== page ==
The concept of human welfare depending on environmental health has long been apparent in human thought and existence. From the earliest examples of humans being totally reliant on their resources at hand for survival to more recent and nuanced benefits and services such as clean air and water, the importance of these products has been recognized. In modern times, this collection of services provided to humans has taken the name of ecosystem services. A specific definition for ecosystem services has been thoroughly debated, though most have made the critical point of humans obtain benefits from ecosystems. The Millennium Ecosystem Assessment defined ecosystem services as, “the benefits people obtain from ecosystems” (MEA 2005) providing a clear, concise definition that has gained acceptance.
Classical economic theory recognizes human, financial, manufactured, and natural as the four types of capital (Chee 2004). In the case of ecosystem services, current developed economies are trying to transform natural capital into consumer products and services (Hawken et al. 1999). Proponents believe recognizing and valuing natural capital can be useful in assessing management policies, improving ecological understanding, demonstrating the distribution of benefits, and promoting ecosystem management (Armsworth and Roughgarden 2001, Alyward and Barbier 1992, Dasgupta et al. 2000). Given that economics is based on the efficient allocation of scarce resources to satisfy human needs and desires (Tisdell 1991, Tietenberg 1992, Freeman 1993), and ecosystem services are natural capital that provides those needs and services, economic and market principles can be applied to managing natural capital on the part of landowners, or those who possess the rights to that capital.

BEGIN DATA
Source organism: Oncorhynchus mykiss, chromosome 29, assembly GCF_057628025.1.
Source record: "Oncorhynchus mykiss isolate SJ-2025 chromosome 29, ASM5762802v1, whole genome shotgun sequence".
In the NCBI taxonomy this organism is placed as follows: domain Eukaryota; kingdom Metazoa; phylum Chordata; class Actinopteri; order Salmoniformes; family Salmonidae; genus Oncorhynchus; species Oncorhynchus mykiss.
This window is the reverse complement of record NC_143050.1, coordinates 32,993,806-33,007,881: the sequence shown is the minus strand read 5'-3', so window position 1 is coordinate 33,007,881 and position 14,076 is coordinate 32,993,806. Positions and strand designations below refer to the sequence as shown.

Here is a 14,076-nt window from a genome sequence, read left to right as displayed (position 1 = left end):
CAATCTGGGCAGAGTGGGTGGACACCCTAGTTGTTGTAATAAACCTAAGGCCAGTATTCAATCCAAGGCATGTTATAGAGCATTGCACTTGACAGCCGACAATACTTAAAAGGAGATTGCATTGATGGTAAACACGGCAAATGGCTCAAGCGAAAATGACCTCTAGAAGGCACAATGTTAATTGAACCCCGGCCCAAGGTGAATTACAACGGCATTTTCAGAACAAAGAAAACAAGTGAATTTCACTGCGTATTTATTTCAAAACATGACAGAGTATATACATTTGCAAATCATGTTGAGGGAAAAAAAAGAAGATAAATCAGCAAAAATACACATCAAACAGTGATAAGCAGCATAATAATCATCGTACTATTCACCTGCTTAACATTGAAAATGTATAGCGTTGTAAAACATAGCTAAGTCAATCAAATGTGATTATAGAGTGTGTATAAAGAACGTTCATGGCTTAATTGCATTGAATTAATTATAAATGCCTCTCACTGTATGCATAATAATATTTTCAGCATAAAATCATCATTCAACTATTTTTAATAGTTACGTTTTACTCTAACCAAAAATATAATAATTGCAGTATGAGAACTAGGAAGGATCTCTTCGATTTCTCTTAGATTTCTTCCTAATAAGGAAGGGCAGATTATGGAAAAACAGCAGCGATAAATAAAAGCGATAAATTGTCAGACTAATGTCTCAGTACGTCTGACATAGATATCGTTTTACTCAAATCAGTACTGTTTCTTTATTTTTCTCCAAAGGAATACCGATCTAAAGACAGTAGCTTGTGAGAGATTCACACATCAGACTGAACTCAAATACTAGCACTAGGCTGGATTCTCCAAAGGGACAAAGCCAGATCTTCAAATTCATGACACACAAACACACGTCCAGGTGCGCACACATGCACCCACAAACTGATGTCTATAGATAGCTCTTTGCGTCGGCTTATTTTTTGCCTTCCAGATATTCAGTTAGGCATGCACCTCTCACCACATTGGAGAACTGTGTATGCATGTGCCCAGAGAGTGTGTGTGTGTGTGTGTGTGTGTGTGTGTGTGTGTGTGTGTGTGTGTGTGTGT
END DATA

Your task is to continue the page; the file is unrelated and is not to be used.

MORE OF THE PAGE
Western History of Ecosystem Services
The first references to ecosystem services in Western culture are generally attributed to Plato, who noticed losses in soil fertility resulting from human actions. He was quoted in Hittel (1992) as stating, “What now remains of the formerly rich land is like the skeleton of a sick man with all the fat and soft earth having wasted away and only the bare framework remaining…” This idea was carried to more modern times by George Perkins Marsh (1864) who made similar observances stating: “Earth, water, the ducts and fluids of vegetation and animal life, the very air we breathe, are peopled by minute organisms which perform most important functions in both the living and inanimate kingdoms of nature.” Shortly thereafter Gifford Pinchot and other Progressive Era conservationists, and later Aldo Leopold, began to speak and write of humans not as a conqueror of nature but more a citizen and steward of the natural world (e.g. Leopold 1949). This recognition of human dependence on natural ecosystems was promoted and adopted as a concept and along with it came the desire to account for and manage the benefits.